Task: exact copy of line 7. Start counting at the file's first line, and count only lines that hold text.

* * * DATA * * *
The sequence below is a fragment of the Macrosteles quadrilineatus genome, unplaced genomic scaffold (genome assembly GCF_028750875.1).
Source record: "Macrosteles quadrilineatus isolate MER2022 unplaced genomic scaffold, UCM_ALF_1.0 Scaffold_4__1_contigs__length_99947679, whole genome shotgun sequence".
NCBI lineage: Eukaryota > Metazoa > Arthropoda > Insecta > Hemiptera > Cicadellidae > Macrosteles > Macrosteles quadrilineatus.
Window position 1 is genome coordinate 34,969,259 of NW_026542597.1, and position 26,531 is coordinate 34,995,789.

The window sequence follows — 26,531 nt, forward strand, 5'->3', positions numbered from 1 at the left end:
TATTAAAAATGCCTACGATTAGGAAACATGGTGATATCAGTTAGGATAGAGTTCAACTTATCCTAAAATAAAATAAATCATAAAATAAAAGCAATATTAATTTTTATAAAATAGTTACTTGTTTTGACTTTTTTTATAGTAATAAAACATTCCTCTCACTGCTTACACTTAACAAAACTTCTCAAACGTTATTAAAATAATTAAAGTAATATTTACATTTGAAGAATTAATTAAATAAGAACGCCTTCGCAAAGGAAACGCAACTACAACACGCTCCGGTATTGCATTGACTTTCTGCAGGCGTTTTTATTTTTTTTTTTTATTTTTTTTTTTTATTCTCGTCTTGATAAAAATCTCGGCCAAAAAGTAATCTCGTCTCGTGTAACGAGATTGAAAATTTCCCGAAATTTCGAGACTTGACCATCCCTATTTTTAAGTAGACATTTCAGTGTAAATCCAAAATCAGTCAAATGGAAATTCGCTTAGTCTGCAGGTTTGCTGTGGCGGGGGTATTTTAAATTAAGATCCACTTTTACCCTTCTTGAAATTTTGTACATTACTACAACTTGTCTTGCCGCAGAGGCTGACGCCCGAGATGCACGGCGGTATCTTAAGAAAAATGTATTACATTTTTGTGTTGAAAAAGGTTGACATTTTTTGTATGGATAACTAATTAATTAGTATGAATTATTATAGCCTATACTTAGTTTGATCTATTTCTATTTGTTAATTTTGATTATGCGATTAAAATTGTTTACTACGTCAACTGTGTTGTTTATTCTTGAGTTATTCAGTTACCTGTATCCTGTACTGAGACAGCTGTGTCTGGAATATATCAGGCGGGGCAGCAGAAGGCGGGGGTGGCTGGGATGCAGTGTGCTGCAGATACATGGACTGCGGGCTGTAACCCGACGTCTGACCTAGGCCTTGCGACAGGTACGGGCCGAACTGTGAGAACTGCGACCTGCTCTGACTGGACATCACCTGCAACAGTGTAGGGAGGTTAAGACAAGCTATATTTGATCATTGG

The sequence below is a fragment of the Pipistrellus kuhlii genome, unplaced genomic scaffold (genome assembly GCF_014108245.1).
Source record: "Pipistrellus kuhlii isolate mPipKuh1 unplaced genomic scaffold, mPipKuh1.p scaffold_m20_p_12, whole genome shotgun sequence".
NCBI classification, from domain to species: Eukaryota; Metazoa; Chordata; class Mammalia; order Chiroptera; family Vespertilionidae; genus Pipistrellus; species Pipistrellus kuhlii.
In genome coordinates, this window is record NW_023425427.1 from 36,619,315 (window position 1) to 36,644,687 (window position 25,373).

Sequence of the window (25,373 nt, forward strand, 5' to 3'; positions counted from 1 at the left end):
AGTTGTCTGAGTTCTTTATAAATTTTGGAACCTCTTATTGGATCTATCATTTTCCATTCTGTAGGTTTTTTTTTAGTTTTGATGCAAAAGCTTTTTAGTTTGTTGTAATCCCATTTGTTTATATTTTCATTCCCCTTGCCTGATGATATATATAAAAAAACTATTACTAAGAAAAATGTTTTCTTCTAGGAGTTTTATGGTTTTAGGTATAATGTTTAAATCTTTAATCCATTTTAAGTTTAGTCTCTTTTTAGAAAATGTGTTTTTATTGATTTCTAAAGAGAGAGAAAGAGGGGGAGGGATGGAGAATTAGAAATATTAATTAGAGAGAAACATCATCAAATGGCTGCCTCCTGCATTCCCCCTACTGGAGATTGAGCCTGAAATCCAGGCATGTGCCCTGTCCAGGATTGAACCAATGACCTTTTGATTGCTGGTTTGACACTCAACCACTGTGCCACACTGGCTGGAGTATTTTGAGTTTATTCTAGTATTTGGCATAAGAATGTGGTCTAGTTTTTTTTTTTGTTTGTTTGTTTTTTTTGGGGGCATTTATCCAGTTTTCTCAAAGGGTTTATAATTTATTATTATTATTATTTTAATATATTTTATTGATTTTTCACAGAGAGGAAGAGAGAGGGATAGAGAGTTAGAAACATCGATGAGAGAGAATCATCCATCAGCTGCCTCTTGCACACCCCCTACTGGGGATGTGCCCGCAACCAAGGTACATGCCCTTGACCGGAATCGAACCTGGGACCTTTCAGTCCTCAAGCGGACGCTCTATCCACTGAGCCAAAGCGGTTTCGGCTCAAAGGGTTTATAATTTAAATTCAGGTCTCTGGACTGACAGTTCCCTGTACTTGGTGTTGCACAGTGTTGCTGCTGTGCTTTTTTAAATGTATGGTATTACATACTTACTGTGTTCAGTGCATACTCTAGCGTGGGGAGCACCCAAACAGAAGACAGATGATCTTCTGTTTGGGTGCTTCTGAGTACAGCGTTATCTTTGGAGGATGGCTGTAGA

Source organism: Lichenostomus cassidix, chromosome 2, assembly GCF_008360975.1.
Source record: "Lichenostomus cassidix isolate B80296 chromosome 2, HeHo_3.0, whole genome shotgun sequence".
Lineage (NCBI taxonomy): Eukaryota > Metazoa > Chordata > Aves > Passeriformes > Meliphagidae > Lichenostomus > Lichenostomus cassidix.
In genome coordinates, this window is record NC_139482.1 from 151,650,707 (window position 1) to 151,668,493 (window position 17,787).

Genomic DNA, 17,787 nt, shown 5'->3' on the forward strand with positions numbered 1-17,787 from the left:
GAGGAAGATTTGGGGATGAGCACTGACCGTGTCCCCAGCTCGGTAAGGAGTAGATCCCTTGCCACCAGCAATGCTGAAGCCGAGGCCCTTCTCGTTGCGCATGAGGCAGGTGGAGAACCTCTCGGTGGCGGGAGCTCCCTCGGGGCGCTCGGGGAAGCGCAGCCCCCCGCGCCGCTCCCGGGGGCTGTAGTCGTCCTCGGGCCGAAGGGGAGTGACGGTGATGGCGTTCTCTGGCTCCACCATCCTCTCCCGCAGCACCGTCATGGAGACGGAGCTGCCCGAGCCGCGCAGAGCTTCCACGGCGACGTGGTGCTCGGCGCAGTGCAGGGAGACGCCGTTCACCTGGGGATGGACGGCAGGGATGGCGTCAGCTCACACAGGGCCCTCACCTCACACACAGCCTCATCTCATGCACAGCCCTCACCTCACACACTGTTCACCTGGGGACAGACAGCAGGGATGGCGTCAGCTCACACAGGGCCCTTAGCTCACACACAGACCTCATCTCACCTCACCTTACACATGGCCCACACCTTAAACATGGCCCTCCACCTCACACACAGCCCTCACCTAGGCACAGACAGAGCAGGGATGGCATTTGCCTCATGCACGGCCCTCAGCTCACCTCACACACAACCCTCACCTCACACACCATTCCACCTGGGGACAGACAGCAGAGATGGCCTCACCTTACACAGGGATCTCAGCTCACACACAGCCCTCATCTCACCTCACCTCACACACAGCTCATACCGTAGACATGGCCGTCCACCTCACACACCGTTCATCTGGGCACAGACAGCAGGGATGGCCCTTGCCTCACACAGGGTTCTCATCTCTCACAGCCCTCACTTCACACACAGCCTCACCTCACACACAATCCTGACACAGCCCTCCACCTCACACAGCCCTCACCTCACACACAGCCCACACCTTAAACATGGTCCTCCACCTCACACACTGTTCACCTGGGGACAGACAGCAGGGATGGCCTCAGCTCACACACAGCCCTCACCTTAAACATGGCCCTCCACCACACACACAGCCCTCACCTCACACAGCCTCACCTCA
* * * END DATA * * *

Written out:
The sequence below is a fragment of the Pipistrellus kuhlii genome, unplaced genomic scaffold (genome assembly GCF_014108245.1).